October 29, 2018 / 12:02 AM / 20 days ago

UK austerity ending, as long as Brexit deal gets done: Hammond

LONDON (Reuters) - Finance minister Philip Hammond held out the prospect of an end to Britain’s long spending squeeze provided the government secures a Brexit deal with the EU, putting pressure on the divided Conservative Party to back Prime Minister Theresa May.

Delivering an annual budget speech that sought to change the tone about tax and spending a decade after the financial crisis, Hammond announced tax cuts for households and the easing of welfare curbs for poorer working families.

He also took aim at big tech firms such as Google, Facebook and Amazon with a new sales levy.

In his last tax and spending plan before Britain leaves the European Union in five months’ time, Hammond tried to help May overcome resistance in her party about how close Britain should stay after Brexit to the bloc that buys nearly half its exports.

“When our EU negotiations deliver a deal, as I am confident they will, I expect that the ‘Deal Dividend’ will allow us to provide further funding,” Hammond told parliament.

“The hard work of the British people is paying off. Austerity is coming to an end.”

Britain’s economy has slowed since the 2016 Brexit vote, but not as much as many economists had feared.

Despite surprisingly strong tax receipts, as well as a modest upgrade to the economy’s growth rate, Hammond announced only a relatively small fall in Britain’s borrowing needs between now and the mid-2020s.

“The budget spends the fiscal windfall rather than saving it,” the Office for Budget Responsibility, whose forecasts underpin Hammond’s plan, said.

Credit agency Moody’s, which stripped Britain of its AAA rating in 2013, said the new budget plan did not change its view that public debt would remain high for a long time, a reminder of the constraints facing Hammond.

But he stressed the upside of getting a deal with Brussels, saying it would dispel uncertainty weighing on businesses and allow him to spend money he is holding back as a reserve in case of a no-deal shock.

May’s problems in getting the Conservatives behind her Brexit strategy have raised concerns that Britain could leave the EU without a transition deal.

Britain's Chancellor of the Exchequer Philip Hammond stands outside 11 Downing Street before he delivers his budget statement in the House of Commons in London, Britain, October 29, 2018. REUTERS/Henry Nicholls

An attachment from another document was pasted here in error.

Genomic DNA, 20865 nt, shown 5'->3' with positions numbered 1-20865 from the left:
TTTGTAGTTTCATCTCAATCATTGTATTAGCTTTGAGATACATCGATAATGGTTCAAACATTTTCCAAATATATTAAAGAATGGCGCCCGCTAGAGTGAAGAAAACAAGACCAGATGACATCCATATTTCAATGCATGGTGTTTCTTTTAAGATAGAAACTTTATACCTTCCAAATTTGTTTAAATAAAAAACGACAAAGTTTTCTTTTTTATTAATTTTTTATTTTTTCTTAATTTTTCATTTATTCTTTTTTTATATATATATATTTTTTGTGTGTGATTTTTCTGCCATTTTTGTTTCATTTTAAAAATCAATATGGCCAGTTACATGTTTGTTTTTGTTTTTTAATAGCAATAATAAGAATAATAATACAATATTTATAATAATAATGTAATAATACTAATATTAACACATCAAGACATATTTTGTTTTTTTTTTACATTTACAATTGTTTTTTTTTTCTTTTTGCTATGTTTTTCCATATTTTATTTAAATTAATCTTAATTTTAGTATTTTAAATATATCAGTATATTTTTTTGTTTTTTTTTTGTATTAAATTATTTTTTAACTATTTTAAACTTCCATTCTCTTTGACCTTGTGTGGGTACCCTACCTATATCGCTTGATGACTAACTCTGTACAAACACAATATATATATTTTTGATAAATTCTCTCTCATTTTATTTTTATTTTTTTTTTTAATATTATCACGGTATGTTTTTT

HELP FOR RETAILERS, TAX FOR BIG TECH FIRMS

Hammond announced a new tax on the revenues of large tech firms from 2020 which would eventually raise 400 million pounds ($510 million) a year.

He also confirmed increased spending on defense and roads, measures to help small retailers struggling to cope with online competition, and a plan to put more money behind welfare reforms criticized by the opposition.

On income tax, Hammond brought forward by a year a higher threshold at which workers start to pay tax and he raised the level at which a higher rate kicks in.

Hammond reiterated that the biggest increase in spending in his budget was announced four months ago when May said more money would go to the health service.

The budget deficit was set to fall to 1.2 percent of gross domestic product in the current financial year, down from a forecast in March of 1.8 percent, he told parliament — a bigger drop than bond dealers polled by Reuters had expected.

UK cuts borrowing forecast for 2018/19 - tmsnrt.rs/2OZ0XLc

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In total, borrowing between now and the 2022/23 financial year was forecast to be 18.5 billion pounds lower than in March forecasts by the OBR. More than half the improvement was due to come in the current financial year, reflecting Hammond’s future ramped-up spending plans..

Hammond and his predecessor George Osborne had made fixing the public finances their priority, a strategy that has helped bring down the budget deficit from almost 10 percent of GDP in 2010, but which has increasingly angered voters.

But Hammond faces a struggle to meet his target of wiping out the deficit altogether by the mid-2020s if he does not raise a range of taxes, economists have said.

By the 2023/24 tax year, the OBR said the public finances would remain in the red with a deficit of 0.8 percent of GDP.

Additional reporting by Paul Sandle, Andrew MacAskill, Alistair Smout, Kate Holton; Editing by David Stamp

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